Whale Shark Biology

The Whale Shark is the biggest fish in the sea and only a few species of whale are larger. It is thought to reach up to 20m in length and a massive 34 tonnes in weight, yet it feeds on microscopic plankton rarely more than 3mm in size! The combination of its immense size and characteristic checkerboard pattern makes the Whale Shark almost unmistakable and completely unforgettable.

There is a great deal of mystery surrounding Whale Sharks due to the difficulty and costs involved in studying them. Therefore, much of the information we have is based on a limited amount of evidence resulting in a certain degree of uncertainty.

At birth Whale Sharks are around 55–64cm in length.  The only pregnant female caught to date was nearly 11m, weighed 16ft and contained 307 embryos measuring 42-63cm in length.

Estimations of sexual maturity are as high as 30 years (6m for males and 8m for females) with a life span of anywhere between 60 and 100 years.

Whale Sharks are included in the 25% of sharks that are ovoviviparous. Ovoviviparity is the method of reproduction where fertilised eggs develop within the womb. The unborn young are nourished by the egg yolk rather than the female, who gives birth to fully developed live young. Other sharks are viviparous (the embryo develops inside the body of the female) or oviparous (eggs are laid by the female and develop outside the body).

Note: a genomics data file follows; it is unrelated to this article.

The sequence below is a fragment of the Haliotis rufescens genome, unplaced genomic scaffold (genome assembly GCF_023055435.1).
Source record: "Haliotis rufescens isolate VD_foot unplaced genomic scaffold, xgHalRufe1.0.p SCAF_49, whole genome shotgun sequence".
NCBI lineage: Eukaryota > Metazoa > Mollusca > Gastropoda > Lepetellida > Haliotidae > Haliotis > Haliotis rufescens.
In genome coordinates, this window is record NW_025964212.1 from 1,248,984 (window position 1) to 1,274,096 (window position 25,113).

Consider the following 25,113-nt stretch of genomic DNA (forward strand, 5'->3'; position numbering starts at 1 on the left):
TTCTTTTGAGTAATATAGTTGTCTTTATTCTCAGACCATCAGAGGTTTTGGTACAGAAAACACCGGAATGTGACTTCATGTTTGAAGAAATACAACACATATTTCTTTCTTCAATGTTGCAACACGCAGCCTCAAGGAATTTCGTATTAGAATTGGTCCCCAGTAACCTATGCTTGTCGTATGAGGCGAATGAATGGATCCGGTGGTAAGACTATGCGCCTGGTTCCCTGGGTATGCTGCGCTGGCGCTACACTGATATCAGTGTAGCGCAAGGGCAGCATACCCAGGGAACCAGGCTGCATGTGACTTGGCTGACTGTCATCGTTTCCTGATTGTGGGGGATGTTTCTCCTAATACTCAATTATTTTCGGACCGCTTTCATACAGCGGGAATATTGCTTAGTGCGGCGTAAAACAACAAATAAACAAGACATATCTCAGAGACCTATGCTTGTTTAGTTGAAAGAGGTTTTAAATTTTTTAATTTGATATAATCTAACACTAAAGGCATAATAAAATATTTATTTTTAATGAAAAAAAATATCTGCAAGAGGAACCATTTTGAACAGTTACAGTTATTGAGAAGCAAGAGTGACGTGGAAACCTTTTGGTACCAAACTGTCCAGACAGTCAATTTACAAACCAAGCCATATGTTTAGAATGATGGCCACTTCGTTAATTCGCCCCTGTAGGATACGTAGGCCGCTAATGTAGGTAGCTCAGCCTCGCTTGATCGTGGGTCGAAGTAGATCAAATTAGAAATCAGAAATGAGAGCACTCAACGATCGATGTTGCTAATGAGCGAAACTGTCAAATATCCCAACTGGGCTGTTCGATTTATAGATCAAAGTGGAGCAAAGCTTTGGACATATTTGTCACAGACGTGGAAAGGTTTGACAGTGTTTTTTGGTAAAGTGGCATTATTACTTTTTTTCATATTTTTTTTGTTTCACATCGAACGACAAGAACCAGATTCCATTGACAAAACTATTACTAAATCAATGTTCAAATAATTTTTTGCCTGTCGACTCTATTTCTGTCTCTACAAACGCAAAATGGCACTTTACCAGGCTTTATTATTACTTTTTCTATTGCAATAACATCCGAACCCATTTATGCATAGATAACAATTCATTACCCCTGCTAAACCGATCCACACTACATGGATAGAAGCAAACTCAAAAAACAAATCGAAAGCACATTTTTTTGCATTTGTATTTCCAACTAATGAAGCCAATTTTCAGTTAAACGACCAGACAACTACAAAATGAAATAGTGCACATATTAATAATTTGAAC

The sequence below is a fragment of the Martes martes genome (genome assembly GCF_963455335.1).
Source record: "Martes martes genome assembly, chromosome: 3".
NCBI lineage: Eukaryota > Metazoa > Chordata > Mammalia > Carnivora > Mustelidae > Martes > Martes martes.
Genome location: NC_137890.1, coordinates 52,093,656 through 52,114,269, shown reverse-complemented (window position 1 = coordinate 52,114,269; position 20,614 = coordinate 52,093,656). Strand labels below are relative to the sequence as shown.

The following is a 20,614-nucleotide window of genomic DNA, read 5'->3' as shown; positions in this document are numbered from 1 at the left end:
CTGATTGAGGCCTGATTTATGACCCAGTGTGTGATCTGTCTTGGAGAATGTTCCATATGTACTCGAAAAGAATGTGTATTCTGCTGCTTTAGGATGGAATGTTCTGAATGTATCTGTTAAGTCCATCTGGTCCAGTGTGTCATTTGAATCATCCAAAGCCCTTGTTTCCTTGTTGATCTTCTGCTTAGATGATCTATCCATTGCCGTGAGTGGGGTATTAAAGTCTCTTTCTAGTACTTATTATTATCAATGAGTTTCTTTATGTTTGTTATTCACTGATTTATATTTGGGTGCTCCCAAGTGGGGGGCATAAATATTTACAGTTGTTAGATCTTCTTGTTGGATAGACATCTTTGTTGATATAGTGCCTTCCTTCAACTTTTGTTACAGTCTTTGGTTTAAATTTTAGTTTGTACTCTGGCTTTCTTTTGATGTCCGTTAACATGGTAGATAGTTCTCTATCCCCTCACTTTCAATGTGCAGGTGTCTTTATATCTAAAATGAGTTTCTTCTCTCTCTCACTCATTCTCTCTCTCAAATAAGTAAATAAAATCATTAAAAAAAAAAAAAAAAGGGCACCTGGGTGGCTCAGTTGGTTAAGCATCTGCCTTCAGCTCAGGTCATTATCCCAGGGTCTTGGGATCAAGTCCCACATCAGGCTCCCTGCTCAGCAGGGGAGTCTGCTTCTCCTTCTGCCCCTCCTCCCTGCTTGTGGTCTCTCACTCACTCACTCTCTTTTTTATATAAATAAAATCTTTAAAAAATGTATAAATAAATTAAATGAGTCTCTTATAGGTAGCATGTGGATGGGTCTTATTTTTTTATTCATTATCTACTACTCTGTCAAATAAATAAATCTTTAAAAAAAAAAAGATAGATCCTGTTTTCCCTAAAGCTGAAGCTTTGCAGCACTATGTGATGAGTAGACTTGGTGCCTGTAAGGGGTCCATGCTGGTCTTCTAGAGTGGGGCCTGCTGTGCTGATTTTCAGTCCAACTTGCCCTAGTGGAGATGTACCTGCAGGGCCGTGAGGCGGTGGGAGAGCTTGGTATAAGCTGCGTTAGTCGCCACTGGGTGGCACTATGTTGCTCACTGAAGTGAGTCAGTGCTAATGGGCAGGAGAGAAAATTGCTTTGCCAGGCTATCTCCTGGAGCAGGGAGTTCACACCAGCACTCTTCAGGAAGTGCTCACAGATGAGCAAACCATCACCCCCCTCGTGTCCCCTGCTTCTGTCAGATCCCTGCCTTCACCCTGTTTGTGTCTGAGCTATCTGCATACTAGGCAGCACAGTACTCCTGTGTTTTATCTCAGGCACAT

If it is normal for all female Whale Sharks to carry up to 300 embryos, then whale sharks could be one of the most productive live bearing shark species.  However, this information is based on only one individual. It is unknown how often Whale Sharks reproduce, how many embryos survive or even where Whale Sharks go to mate or give birth. The question is; if Whale Sharks are this fecund why are there so few in the Oceans?

The Whale Sharks that have been tracked are generally slow swimmers, averaging 1km/hr, but capable of short bursts of strong, powerful swimming occasionally reaching 3.9km/hr.